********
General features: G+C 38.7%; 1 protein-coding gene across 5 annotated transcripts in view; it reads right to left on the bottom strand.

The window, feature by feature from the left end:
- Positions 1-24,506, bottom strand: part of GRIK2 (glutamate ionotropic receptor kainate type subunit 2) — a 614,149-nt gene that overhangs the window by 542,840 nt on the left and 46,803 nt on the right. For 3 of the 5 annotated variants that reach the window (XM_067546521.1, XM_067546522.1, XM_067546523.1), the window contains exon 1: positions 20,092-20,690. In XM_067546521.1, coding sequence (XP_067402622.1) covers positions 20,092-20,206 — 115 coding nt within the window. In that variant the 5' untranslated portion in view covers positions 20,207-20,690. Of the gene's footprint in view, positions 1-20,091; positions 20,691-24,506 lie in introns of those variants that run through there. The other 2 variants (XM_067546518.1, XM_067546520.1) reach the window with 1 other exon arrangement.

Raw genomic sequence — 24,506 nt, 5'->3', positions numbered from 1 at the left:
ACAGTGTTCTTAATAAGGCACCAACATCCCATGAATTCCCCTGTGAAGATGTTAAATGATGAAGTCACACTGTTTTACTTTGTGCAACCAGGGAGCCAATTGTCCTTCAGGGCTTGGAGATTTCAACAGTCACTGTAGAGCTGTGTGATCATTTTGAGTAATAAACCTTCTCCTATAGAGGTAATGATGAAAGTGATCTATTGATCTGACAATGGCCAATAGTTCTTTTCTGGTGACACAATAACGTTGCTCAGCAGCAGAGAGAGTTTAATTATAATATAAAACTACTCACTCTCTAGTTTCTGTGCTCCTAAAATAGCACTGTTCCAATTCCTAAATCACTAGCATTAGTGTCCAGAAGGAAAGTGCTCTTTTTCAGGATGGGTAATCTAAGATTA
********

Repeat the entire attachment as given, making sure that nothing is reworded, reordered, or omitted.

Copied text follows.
General features: G+C 38.7%; 1 protein-coding gene across 5 annotated transcripts in view; it reads right to left on the bottom strand.

The window, feature by feature from the left end:
- Positions 1-24,506, bottom strand: part of GRIK2 (glutamate ionotropic receptor kainate type subunit 2) — a 614,149-nt gene that overhangs the window by 542,840 nt on the left and 46,803 nt on the right. For 3 of the 5 annotated variants that reach the window (XM_067546521.1, XM_067546522.1, XM_067546523.1), the window contains exon 1: positions 20,092-20,690. In XM_067546521.1, coding sequence (XP_067402622.1) covers positions 20,092-20,206 — 115 coding nt within the window. In that variant the 5' untranslated portion in view covers positions 20,207-20,690. Of the gene's footprint in view, positions 1-20,091; positions 20,691-24,506 lie in introns of those variants that run through there. The other 2 variants (XM_067546518.1, XM_067546520.1) reach the window with 1 other exon arrangement.

Raw genomic sequence — 24,506 nt, 5'->3', positions numbered from 1 at the left:
ACAGTGTTCTTAATAAGGCACCAACATCCCATGAATTCCCCTGTGAAGATGTTAAATGATGAAGTCACACTGTTTTACTTTGTGCAACCAGGGAGCCAATTGTCCTTCAGGGCTTGGAGATTTCAACAGTCACTGTAGAGCTGTGTGATCATTTTGAGTAATAAACCTTCTCCTATAGAGGTAATGATGAAAGTGATCTATTGATCTGACAATGGCCAATAGTTCTTTTCTGGTGACACAATAACGTTGCTCAGCAGCAGAGAGAGTTTAATTATAATATAAAACTACTCACTCTCTAGTTTCTGTGCTCCTAAAATAGCACTGTTCCAATTCCTAAATCACTAGCATTAGTGTCCAGAAGGAAAGTGCTCTTTTTCAGGATGGGTAATCTAAGATTA